You could epitomize it as a woman, one who serenades her changing mood, shades of which coincidentally reflects the state of soul the onlooker experiences in the length of a day. From the brilliance of a mid-day sun to the porcelain hide-and-seek of a gentle May moon, the backwaters resolutely reflects the time in an ever-lasting ballet of waves, emphasizing the ongoing greater conversations habitual of Nature; of course, much of it oblivious to a world fascinated by material pursuits.
Couple of hours ride by car from Thiruvanathapuram, much easily recognizable as erstwhile Trivandrum, I watch the ominous dark clouds gather as we near Allapuzha, oh yes! Alleppey – Venice of the East, home to Nature’s love child- the Backwaters. The last few days have been affected by a sudden depression in the Arabian Sea and the eventual rainstorm had lashed through the length of the state of Kerala. Fortunately, it had sent the mercury plummeting a few notches at the height of the searing tropical summer.
“Sir, I don’t think you are going to get the best of it. It’s always better if the rains weren’t there. It’s bad.” Sabu, my driver, for the last few days just about comes up with pithy comments in the nick of time; it makes you smile most often but, sometimes, it frustrates immensely. He couldn’t have made my day today. I am hardly smiling when the car pulls into the pier.
Blotches of rain start painting the pier the moment I set my foot on it. I really try not to bump into Sabu’s meaningful grin as I watch the pitter-patter on the engine-oil thickened waters. It’s a jostling cackle of boats as far as the eye can see, these converted rice-boats of yore now carefully catering to the luxurious whims of tourists like me. Let not the metaphors fool you into complacency about these gentle giants- a skillful demonstration of timber and coir on the outside and everything in luxury that you could possibly command on the inside. Even as my wayfarer’s soul prays for that picture-perfect day, despair is just beginning to consume me.
Do I sense a hint of apprehension behind the smiles on the sun-tanned faces of the boat crew, as I sink into the relative comfort of the cane chairs in the living room? The room yawns onto the bow ahead, its little copper fittings polished to sheen, almost imparting a royal character to the boat. I am told that the boat crew consisting of the driver, cook and the waiter can stand in for each other, multi-skilled to control the boat through the narrowest canals that form the backwater’s arteries. The driver’s eyebrows furrow when he hurriedly glances into the sky as the boat crew, with the help of long bamboo barge-poles, maneuvers the heavy boat into position so that they can rev up the powerful engines that will power the boat’s glide through the canal into the backwaters ahead. Nature puts on her grey countenance and sends in a waft of rain-tinged breeze into my face.
The waters are dark and ominous; unflinching in its effort not to give up her secrets whilst throwing your mind into a tizzy as if faced by a woman with a threatening intelligence; drawing you closer but wary of what awaits you. The waves are coils of heaving black as if poised to strike – the gnawing fear a reminder of the hidden depths. Sabu is just going to be so much right. The waiter, probably sensing my mood, asks me if I would like to have my lunch served. I go for it.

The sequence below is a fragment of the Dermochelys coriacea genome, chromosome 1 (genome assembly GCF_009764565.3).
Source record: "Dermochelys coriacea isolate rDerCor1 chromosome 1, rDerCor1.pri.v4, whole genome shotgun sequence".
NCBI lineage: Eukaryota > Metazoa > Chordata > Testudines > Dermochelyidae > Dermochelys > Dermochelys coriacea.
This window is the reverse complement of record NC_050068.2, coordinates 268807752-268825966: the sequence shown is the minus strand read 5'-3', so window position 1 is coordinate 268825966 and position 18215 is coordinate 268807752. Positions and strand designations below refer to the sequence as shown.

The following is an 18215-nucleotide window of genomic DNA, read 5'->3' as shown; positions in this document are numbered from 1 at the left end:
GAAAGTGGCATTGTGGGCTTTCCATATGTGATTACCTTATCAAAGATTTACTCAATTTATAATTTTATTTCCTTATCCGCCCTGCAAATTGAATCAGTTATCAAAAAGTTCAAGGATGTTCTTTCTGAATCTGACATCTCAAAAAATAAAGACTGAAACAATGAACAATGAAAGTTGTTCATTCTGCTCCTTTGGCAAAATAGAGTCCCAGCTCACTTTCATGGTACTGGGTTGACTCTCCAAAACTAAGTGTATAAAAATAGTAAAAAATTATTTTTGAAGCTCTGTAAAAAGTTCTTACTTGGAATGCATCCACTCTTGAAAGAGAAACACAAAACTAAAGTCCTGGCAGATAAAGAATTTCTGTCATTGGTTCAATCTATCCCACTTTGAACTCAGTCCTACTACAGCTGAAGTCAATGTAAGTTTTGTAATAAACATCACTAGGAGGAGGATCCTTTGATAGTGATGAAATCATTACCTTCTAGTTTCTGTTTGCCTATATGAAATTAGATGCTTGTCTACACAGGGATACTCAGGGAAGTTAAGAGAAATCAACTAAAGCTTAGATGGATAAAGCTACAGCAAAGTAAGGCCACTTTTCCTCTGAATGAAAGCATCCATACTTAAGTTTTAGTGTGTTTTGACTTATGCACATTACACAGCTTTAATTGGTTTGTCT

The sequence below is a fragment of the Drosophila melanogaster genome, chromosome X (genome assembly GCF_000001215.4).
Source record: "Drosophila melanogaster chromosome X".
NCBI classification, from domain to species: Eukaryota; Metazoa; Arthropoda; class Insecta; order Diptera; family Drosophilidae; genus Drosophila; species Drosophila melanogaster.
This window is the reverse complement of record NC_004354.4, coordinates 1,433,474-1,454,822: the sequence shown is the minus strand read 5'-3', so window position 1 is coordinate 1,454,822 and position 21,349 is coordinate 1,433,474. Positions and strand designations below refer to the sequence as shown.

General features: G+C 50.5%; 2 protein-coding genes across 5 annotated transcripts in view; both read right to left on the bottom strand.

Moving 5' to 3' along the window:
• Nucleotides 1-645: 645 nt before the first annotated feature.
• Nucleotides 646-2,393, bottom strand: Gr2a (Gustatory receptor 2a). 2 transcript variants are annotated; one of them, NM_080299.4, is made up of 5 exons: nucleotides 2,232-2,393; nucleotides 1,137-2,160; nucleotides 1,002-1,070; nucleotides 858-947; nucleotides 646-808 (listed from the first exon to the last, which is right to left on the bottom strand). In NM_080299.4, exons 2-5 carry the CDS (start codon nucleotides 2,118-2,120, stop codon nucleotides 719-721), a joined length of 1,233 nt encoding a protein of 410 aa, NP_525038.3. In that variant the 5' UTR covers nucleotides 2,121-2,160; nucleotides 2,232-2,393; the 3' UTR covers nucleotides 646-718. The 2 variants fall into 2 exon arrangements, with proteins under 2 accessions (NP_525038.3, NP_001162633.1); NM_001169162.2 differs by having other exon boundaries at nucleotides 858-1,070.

The engines settle into a clunky mode as the giant barge drags its huge frame inching its way through the palm-hugged canal. I dig into the Aviyal, a local delicacy that is a mixture of all local vegetables you can imagine, cooked in their own juices with a wise dash of Indian masala and a generous touch of coconut garnish. There’s steaming rice to go with it, while a round steel platter is decorated with a whole fried pearl-spot, a much sought after fish common to the backwaters, the size roughly that of a large human palm and firmly jacketed in fiery spices, not to mention popadum and rasam, the latter a thin, watery but misleading character quite capable of raping your sensitive innards in the first instance yet much acclaimed to be a tummy-soother after a typical local meal, replete with the usual spices and oil.
I am finishing off the meal just when the ambience suddenly begins to change – the crestfallen grey giving way to a luminous green; as if honoring a truthful prayer, the sun begins to peep and the ecosystem explodes in the sudden transfusion of energy, the wet coconut palms acquiring a bold sheen and reflecting the verdant spirit into everything else around. It is as if this place’s soul has woken up, touched by the scepter of an angel who has somehow heard me – though consciously, much scarred by harsh realities of life, I never quite answered the urge to ask for a better experience on this very inclement day.
I resist the meal-induced drowsiness and drag myself onto the outer deck, right behind the driver. Murali’s face is now a mixture of confidence and anticipation and he winks at me as I settle on the cushion and stretch my legs.
Tonight, when I sleep in the comfort of my floating bedroom, as much as I wander in my dreams rocked by the gentle wind in the willows lining the banks, one part of my subconscious that belongs to a traveler will begin to believe in that one simple fact – Each journey we make is as individual as we are; it’s a fallacy if we think that it is governed by laws common to all, simply because each journey is not about getting from here to there but rather, it’s an intrinsic urge of the soul to chart a different course, a different journey that will be true to itself. It is the only way we will see the truth, our own personal truth.